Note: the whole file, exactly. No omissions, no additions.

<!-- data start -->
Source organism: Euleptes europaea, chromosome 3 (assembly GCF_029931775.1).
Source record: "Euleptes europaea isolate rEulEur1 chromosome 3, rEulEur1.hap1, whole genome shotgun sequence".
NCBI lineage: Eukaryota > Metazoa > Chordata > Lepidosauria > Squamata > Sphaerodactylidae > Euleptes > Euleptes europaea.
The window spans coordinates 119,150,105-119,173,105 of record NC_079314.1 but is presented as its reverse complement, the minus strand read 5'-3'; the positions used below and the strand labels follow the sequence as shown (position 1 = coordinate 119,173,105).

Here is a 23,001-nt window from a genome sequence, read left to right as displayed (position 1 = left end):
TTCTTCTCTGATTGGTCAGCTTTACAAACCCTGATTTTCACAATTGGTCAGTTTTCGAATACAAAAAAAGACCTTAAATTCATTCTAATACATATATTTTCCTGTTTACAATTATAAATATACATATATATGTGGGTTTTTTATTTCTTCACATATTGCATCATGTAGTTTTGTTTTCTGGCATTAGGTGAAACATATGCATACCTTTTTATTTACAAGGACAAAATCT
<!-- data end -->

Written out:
Source organism: Euleptes europaea, chromosome 3 (assembly GCF_029931775.1).
Source record: "Euleptes europaea isolate rEulEur1 chromosome 3, rEulEur1.hap1, whole genome shotgun sequence".
NCBI lineage: Eukaryota > Metazoa > Chordata > Lepidosauria > Squamata > Sphaerodactylidae > Euleptes > Euleptes europaea.
The window spans coordinates 119,150,105-119,173,105 of record NC_079314.1 but is presented as its reverse complement, the minus strand read 5'-3'; the positions used below and the strand labels follow the sequence as shown (position 1 = coordinate 119,173,105).

Here is a 23,001-nt window from a genome sequence, read left to right as displayed (position 1 = left end):
TTCTTCTCTGATTGGTCAGCTTTACAAACCCTGATTTTCACAATTGGTCAGTTTTCGAATACAAAAAAAGACCTTAAATTCATTCTAATACATATATTTTCCTGTTTACAATTATAAATATACATATATATGTGGGTTTTTTATTTCTTCACATATTGCATCATGTAGTTTTGTTTTCTGGCATTAGGTGAAACATATGCATACCTTTTTATTTACAAGGACAAAATCT